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Self-quarantine doesn’t have to be house arrest

self quarantine 2By now, you’ve probably heard or read all you need to know about self-quarantining and social distancing – and then some. But one thing you haven’t heard is that precautionary measures like these can be a double-edged sword. On one hand, self-isolation can help protect the age group most susceptible to COVID-19 – people age 70 and older – from infection. But on the other hand, it can be bad for your emotional, cognitive, and even physical health.

There’s a vicious cycle at work: Sitting home virtually alone can generate stress, depression and anxiety, especially in a time of officially declared pandemic. Those feelings increase activity in the prefrontal cortex – the part of the brain that focuses on repetitive negative thoughts. “When people are depressed or under high levels of stress, this part of the brain malfunctions, and people experience a continuous loop of negative thoughts,” says Dr. Jason Strauss, director of geriatric psychiatry at Cambridge Health Alliance. And that produces more stress.

But breaking this cycle can be as easy as a walk in the park. Literally.

These self-quarantine tips could help prevent more than coronavirus

self quarantineYou’ve probably heard or read in the news that adults over 65 are the age group most susceptible to Coronavirus infection, and should self-quarantine to protect themselves.

But long before the Coronavirus outbreak, thousands of people over 65 have been quarantining themselves – not from pandemic disease, but from human contact and mental stimulation. And, as I’ve written before, that kind of isolation can have equally real effects on physical health, not the least of which are higher risks of cardiovascular problems, some cancers, hypertension, depression, anxiety, loss of cognitive function, and even osteoporosis.

Thanks to today’s technology, there are plenty of ways to enjoy social and personal contact without physical contact.

Why it pays to see the doctor when you’re not sick

march 2020 optIn short, because it could keep you from getting sick in the future – with screenings and tests that can help keep you healthier and more independent.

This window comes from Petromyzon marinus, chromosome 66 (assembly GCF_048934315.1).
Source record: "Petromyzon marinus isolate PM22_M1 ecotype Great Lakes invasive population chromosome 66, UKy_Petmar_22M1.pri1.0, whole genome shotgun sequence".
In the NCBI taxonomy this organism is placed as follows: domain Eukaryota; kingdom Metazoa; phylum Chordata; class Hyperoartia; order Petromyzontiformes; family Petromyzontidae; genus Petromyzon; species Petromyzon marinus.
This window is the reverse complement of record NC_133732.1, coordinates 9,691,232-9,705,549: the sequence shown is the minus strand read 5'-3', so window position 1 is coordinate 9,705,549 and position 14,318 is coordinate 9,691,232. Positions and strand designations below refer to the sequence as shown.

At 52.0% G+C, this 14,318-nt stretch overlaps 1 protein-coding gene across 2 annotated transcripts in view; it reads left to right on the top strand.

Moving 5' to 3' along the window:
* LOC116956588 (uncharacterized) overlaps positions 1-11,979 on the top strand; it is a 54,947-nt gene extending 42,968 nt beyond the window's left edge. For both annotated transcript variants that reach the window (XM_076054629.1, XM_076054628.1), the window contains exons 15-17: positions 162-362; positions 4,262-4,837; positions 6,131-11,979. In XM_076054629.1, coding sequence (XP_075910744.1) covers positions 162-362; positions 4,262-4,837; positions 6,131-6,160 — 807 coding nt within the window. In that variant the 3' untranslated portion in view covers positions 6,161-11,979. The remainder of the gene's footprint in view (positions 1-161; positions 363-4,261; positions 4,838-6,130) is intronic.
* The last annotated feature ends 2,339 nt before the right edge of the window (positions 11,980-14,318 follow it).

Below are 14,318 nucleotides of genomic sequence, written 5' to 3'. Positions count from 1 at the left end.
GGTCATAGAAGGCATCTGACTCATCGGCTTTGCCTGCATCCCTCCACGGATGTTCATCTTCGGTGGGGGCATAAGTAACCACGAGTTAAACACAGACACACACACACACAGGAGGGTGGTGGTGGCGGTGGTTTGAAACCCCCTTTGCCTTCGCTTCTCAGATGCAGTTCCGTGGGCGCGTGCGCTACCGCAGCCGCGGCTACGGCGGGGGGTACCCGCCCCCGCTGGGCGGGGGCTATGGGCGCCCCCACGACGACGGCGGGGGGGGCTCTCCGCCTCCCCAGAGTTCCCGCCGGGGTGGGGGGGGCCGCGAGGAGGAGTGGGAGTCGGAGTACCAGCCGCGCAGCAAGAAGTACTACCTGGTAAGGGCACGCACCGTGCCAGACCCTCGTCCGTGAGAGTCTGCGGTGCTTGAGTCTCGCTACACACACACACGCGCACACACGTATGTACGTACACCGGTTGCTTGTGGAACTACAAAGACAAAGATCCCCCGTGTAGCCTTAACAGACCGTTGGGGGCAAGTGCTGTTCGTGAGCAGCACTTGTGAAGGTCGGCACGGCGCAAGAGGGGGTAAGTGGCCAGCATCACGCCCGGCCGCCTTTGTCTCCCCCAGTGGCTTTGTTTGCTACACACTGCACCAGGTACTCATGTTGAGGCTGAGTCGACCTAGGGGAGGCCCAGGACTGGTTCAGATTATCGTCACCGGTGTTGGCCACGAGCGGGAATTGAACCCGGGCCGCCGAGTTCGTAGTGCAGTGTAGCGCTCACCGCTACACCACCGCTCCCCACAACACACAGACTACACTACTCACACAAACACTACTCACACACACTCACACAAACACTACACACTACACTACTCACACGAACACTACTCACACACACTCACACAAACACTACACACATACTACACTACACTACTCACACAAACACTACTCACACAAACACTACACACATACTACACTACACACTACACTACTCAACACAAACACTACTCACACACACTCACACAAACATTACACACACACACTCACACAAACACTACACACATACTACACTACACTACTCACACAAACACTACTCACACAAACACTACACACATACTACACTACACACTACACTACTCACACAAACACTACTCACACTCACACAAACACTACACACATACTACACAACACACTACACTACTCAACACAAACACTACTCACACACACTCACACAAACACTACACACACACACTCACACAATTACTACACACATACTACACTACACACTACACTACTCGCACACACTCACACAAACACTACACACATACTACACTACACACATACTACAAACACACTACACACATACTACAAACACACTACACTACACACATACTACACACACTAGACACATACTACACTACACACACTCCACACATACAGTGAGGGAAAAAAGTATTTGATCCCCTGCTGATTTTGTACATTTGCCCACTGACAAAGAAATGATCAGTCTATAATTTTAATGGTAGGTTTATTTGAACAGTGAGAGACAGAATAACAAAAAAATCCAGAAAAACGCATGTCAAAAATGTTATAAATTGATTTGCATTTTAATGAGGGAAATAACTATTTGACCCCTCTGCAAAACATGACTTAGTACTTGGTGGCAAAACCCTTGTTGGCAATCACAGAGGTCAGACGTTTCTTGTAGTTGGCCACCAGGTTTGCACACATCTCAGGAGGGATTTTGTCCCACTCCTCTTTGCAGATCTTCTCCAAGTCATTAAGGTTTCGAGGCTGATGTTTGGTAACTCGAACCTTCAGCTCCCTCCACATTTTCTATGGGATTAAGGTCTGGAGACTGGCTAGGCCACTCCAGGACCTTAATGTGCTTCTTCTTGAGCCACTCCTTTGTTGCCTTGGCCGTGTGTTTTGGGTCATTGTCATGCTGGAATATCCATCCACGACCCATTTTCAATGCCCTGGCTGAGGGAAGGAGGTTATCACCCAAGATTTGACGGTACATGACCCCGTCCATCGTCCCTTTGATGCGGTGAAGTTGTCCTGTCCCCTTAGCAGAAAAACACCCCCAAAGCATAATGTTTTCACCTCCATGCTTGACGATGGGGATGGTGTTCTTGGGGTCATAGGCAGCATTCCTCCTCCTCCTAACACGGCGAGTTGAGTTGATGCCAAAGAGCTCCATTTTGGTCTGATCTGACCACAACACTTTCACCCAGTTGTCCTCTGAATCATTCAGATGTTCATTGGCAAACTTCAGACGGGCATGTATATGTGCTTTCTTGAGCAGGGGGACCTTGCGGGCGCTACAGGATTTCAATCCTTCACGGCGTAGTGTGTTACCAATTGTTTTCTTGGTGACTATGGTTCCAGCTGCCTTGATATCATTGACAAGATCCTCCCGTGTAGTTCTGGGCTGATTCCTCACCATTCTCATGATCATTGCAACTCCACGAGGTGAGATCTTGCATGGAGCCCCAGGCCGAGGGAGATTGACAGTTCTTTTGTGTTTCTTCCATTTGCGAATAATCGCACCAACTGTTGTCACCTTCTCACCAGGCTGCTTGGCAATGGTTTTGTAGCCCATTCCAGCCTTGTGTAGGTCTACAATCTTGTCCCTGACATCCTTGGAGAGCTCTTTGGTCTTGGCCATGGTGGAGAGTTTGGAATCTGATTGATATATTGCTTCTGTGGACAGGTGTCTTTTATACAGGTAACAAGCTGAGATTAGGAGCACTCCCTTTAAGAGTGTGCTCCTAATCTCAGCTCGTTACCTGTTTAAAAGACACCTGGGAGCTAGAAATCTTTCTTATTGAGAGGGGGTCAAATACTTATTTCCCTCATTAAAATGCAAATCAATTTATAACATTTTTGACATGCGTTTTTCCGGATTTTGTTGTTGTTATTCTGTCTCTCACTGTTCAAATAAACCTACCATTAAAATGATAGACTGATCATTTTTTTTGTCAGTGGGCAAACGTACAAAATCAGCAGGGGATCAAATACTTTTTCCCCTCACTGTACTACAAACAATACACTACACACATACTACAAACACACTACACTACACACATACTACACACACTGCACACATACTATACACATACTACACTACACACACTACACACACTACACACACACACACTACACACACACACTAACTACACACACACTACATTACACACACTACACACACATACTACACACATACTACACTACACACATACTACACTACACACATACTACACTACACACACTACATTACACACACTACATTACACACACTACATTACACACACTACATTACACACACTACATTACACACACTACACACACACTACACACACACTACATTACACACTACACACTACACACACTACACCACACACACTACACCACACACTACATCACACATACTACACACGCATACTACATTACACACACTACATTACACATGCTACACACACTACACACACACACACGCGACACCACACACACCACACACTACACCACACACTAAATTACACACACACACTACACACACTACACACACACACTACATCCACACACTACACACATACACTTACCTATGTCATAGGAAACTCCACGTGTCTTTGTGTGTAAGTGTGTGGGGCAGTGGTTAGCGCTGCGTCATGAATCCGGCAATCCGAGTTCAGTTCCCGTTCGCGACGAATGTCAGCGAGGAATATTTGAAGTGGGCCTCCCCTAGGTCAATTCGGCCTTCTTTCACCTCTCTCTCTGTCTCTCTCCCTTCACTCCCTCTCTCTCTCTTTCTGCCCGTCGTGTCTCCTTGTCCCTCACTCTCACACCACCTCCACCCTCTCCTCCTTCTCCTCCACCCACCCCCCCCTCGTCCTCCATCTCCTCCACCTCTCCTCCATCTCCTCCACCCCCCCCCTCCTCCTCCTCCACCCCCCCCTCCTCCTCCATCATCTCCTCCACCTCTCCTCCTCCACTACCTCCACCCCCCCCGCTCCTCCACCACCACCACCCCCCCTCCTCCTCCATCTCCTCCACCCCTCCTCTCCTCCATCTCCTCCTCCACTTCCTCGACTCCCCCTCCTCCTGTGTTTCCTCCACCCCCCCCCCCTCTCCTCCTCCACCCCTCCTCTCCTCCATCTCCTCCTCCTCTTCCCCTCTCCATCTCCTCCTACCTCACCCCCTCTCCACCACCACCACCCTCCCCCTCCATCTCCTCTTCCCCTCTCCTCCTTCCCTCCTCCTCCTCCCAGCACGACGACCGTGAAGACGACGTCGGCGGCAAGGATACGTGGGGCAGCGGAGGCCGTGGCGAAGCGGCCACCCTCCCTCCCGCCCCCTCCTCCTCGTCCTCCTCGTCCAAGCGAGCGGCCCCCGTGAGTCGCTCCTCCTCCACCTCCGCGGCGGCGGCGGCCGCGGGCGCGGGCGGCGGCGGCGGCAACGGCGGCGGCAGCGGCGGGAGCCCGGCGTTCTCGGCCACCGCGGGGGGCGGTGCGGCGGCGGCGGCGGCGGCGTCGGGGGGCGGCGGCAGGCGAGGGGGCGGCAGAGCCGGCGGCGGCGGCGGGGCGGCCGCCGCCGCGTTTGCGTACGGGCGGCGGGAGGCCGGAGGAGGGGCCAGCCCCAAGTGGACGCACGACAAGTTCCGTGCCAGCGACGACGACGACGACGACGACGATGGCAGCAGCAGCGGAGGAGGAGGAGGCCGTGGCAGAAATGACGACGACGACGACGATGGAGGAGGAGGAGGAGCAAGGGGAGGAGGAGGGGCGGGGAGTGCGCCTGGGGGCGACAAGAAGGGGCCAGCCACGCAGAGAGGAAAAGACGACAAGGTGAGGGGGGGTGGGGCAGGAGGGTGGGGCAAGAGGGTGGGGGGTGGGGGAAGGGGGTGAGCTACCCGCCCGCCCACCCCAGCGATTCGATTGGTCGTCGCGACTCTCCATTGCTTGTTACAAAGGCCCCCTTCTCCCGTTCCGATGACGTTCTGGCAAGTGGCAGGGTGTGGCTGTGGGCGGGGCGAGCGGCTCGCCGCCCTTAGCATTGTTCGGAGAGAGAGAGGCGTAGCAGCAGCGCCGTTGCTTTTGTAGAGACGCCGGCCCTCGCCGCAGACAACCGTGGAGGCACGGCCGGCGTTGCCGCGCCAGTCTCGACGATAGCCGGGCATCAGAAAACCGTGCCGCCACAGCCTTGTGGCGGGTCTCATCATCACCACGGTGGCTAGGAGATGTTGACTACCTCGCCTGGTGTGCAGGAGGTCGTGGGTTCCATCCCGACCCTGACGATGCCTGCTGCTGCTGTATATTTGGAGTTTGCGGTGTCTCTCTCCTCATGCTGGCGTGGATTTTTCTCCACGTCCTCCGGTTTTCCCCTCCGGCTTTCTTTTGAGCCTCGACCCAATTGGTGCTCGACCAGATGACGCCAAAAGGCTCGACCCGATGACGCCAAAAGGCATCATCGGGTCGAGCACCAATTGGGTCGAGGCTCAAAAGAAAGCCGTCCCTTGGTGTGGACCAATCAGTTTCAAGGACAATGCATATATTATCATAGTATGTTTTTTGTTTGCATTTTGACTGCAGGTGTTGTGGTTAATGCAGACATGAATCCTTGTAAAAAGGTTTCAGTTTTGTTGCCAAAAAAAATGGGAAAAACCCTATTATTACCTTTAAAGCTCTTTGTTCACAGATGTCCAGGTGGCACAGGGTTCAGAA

According to the Center for Disease Control, “Fewer than half of adults 65 or older are up-to-date with core preventive services despite regular checkups.” These services “include immunizations, screening tests and counseling to prevent the onset of disease and disability.”

More than 100 different medical organizations each have their own different lists of preventive care recommendations, while the US Preventive Services Task Force [USPSTF] has focused on these essentials:

running optAccording to a 2002 National Institutes of Health study, false negative perceptions of aging can take an average of 7½ years off a person’s life. They can also cost elders and their families large expenditures for senior care that’s not needed. And according to writer and activist Ashton Applewhite, too many people have been “brainwashed by negative myths and stereotypes.” In her new book, This Chair Rocks: A Manifesto Against Ageism, she marshals statistics from the NIH study to debunk them.

Myth #1: Most seniors end up in nursing homes.

Fact: only 2½ percent of Americans over 65 – and 9 percent of those 85 and older – are in nursing homes. Low as they are, those percentages are dropping.

rob loweIn the decade before winning his first Screen Actors Guild Award, actor Rob Lowe was cast in a different role. “When I was in my thirties,” he wrote in USA Today, “my brothers and I cared for our mother throughout her stage 4 breast cancer diagnosis. It’s not a role I was expecting to land, it didn’t come with much preparation, but it turned out to be one of the most rewarding things I’ve ever done – and, undeniably, one of the most difficult."

“Often,” he adds, “that means you’ll skip your social obligations, wreck your diet, suffer sleep deprivation, and even risk your career, all to help a loved one through the most difficult time of their life.”

According to National Alliance for Caregiving estimates, 43.5 million Americans selflessly serve as unpaid family caregivers for loved ones. Of those, 85% are caring for a relative, 60% are women. On the average, their caregiving occupies 24.4 hours a week of their time as they do “everything from housework to advocating with health care professionals to complex medical/nursing tasks.”

No wonder 70% of US caregivers feel tired most of the time, 57% suffer from sleep trouble, 49% from feelings of depression and 46% from weight fluctuation – to say nothing of the financial stress resulting from sacrificing an aggregate of nearly $3 trillion in lost wages, pension and Social Security benefits and averaging $7000 a year in out-of-pocket caregiving expenses.

Take care of yourselves.